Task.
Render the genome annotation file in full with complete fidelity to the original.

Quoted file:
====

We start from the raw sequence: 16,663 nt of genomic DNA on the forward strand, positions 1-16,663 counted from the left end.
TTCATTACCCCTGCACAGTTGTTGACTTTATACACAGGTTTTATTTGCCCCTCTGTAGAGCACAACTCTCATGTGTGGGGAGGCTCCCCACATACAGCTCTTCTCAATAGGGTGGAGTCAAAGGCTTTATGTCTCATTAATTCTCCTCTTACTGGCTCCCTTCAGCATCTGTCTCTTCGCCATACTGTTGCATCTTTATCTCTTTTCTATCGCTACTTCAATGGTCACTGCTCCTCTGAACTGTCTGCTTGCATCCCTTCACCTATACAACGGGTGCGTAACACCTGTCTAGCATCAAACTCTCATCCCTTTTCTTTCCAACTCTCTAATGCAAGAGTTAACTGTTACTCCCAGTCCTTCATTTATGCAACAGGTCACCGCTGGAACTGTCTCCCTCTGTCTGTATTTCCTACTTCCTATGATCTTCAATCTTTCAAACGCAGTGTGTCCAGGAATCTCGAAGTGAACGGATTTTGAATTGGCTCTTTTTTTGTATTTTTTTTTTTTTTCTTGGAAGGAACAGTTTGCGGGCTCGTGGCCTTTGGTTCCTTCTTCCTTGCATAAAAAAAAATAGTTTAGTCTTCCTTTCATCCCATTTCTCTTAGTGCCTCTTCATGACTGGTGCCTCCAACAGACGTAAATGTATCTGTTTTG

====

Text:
We start from the raw sequence: 16,663 nt of genomic DNA on the forward strand, positions 1-16,663 counted from the left end.
TTCATTACCCCTGCACAGTTGTTGACTTTATACACAGGTTTTATTTGCCCCTCTGTAGAGCACAACTCTCATGTGTGGGGAGGCTCCCCACATACAGCTCTTCTCAATAGGGTGGAGTCAAAGGCTTTATGTCTCATTAATTCTCCTCTTACTGGCTCCCTTCAGCATCTGTCTCTTCGCCATACTGTTGCATCTTTATCTCTTTTCTATCGCTACTTCAATGGTCACTGCTCCTCTGAACTGTCTGCTTGCATCCCTTCACCTATACAACGGGTGCGTAACACCTGTCTAGCATCAAACTCTCATCCCTTTTCTTTCCAACTCTCTAATGCAAGAGTTAACTGTTACTCCCAGTCCTTCATTTATGCAACAGGTCACCGCTGGAACTGTCTCCCTCTGTCTGTATTTCCTACTTCCTATGATCTTCAATCTTTCAAACGCAGTGTGTCCAGGAATCTCGAAGTGAACGGATTTTGAATTGGCTCTTTTTTTGTATTTTTTTTTTTTTTCTTGGAAGGAACAGTTTGCGGGCTCGTGGCCTTTGGTTCCTTCTTCCTTGCATAAAAAAAAATAGTTTAGTCTTCCTTTCATCCCATTTCTCTTAGTGCCTCTTCATGACTGGTGCCTCCAACAGACGTAAATGTATCTGTTTTG